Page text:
The bus was still trotting with amazing speed. I felt myself within a can that was going to fall apart at any moment. Another news came up on the TV screen. It was a commercial about a school of English followed by an outrageous question: “Are you ready to greet the tourists this summer?” I felt a little nauseated. I understand that this city lives partly from tourism, among other things, but this kind of message reeked of colonization and its peculiar sourness. I felt like it infantilizes the people in Rio. “Greet the tourists that are coming to your city in their own language.” Adapt for the fathers of your nation.
When I was at the main station a few days before that, I heard a woman complaining about it not being organized or easily accessible, not because she was personally bothered by it, but because of “how an Englishman or a Frenchman is supposed to find their way through.” Two realities are being mixed together here: the one of the people investing everything in the Olympic hope, and the other of the people deeming the Olympics an excuse for the politicians to steal the money and free the space in the favelas for the foreign real estate investors. As always, both sides have their right points and delusions. It is rather hard for me as a foreigner to judge this situation as “either/or.” But, as my landlord says: ”This is South America. Things here do not last. It’s smartest to wait until the wave of the Olympic and the World Cup is over and then make decisions.”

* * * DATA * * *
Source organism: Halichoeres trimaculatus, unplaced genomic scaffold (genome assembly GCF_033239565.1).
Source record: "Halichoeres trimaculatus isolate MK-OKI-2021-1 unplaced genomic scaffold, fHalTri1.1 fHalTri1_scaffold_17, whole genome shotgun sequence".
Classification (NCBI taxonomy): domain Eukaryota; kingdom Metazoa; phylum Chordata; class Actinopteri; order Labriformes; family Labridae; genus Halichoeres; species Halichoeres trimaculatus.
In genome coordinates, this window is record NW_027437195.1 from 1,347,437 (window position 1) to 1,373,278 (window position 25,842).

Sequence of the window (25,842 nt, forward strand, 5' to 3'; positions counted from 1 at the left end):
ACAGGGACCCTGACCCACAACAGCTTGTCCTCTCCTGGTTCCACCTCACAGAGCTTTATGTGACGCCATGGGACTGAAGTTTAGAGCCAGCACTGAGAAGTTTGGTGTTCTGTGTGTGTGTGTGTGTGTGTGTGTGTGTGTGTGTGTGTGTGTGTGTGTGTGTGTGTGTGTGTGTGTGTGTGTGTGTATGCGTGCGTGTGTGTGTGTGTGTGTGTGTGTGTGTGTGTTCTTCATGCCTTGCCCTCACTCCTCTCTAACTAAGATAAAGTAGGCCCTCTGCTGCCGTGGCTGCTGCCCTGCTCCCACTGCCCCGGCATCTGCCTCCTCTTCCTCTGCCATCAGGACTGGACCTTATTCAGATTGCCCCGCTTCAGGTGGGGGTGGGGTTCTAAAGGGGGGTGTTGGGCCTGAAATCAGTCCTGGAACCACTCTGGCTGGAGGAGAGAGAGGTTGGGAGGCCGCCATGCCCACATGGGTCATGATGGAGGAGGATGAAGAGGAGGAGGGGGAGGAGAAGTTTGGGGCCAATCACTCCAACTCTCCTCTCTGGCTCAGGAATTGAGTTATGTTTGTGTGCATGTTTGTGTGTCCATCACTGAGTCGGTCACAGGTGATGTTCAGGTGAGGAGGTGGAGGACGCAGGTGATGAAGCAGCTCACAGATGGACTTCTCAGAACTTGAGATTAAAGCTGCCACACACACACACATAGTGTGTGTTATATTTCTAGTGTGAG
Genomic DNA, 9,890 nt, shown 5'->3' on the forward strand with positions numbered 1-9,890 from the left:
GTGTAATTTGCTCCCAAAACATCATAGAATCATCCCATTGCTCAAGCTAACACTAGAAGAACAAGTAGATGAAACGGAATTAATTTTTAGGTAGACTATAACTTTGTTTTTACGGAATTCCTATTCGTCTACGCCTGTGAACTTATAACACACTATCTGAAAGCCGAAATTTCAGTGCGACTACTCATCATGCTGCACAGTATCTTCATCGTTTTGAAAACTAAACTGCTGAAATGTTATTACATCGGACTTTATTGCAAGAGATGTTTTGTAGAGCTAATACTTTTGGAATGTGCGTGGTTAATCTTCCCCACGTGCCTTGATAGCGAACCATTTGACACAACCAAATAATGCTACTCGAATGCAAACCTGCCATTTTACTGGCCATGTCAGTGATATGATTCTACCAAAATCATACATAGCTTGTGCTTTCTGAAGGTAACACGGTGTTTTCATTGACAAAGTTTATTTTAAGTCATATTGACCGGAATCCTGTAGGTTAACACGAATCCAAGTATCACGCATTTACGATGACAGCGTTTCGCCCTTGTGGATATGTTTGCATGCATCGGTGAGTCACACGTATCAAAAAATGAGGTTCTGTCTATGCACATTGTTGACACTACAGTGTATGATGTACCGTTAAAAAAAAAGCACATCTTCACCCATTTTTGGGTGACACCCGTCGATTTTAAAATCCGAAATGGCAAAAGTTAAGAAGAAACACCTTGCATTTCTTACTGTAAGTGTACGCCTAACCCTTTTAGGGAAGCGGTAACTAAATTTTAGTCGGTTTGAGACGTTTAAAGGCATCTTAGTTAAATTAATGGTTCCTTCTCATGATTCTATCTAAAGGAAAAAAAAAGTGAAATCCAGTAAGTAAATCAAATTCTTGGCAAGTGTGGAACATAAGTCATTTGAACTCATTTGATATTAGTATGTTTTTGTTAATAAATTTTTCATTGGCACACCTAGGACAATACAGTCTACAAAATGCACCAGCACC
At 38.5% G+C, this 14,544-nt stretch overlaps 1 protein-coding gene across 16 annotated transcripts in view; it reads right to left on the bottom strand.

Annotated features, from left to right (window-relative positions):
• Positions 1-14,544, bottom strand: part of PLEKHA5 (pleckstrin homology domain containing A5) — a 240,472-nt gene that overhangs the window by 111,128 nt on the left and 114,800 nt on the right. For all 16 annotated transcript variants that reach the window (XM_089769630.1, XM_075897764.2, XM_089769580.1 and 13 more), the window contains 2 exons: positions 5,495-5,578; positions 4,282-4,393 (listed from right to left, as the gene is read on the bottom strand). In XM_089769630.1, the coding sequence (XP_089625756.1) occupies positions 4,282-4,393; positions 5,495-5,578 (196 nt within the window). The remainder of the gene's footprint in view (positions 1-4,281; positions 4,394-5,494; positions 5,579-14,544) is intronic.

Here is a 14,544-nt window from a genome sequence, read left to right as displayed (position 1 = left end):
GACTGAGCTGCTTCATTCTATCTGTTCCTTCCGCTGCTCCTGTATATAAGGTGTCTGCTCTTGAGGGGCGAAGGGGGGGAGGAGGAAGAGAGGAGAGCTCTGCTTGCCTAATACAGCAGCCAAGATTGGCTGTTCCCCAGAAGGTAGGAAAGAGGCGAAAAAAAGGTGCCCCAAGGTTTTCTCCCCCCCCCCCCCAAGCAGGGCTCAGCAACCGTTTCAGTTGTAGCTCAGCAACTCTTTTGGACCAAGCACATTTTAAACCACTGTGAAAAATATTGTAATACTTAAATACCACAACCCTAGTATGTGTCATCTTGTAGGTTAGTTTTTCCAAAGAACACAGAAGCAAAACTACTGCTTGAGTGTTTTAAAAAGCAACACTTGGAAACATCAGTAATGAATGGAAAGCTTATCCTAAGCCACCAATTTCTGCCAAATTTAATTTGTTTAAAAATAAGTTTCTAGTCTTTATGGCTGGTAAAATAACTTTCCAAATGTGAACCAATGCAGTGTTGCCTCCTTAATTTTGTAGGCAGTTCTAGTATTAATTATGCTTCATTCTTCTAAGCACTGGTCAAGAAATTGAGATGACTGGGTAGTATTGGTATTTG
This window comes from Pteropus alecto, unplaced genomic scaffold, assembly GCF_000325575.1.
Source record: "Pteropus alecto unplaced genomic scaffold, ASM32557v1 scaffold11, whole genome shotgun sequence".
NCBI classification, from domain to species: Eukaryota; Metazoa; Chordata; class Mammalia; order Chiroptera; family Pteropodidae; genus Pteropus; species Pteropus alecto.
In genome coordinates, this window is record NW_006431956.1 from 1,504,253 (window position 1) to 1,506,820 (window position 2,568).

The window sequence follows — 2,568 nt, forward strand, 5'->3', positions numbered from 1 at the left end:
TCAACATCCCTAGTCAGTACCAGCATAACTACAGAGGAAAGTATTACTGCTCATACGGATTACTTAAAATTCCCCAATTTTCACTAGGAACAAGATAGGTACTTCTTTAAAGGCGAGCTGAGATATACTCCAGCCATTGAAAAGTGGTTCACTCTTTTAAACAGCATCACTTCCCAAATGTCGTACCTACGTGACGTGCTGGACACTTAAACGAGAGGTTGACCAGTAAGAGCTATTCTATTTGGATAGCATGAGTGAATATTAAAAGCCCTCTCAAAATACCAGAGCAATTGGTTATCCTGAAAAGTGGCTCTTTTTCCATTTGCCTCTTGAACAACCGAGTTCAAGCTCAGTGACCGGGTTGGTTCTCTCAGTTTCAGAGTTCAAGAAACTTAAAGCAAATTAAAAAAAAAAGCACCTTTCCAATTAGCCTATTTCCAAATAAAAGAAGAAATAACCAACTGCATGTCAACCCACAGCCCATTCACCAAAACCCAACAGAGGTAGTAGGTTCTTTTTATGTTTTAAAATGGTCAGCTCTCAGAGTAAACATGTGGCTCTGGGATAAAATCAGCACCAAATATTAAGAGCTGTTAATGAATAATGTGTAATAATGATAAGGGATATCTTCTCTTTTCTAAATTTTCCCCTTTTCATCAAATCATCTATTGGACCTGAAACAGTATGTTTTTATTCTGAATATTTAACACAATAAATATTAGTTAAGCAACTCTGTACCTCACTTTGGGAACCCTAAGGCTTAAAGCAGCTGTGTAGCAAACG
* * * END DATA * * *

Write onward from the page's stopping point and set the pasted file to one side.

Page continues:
The bus finally came to my street and the driver asked a random passer-by in the street where the theater was, then drove off really slowly to make sure I hit the right street. It was important to him that I, who was nobody to him, would find the right street. Sure, people in Europe and the USA are polite as well, but this was more than politeness. Here people give themselves up completely. Whether it has something to do with bare living, poverty or heat, I am not sure. Perhaps it was the sun, or the beats of samba, or the cultural shock, or who knows what, that influenced the melting of my hard, West-European, icy folds. I feel everything accentuated: love, pain, loneliness, belonging, joy… I still find myself ephemeral, situated between the real and my thoughts, like always, but I feel––palpably feel––all those things I only knew existed in Europe, all those things I thought I lost after adolescence. Whether this is a moving away from intellectual existence or coming closer to it, is a question I am unable to answer. Perhaps I am a bear caught fingers-deep in a bee-hive.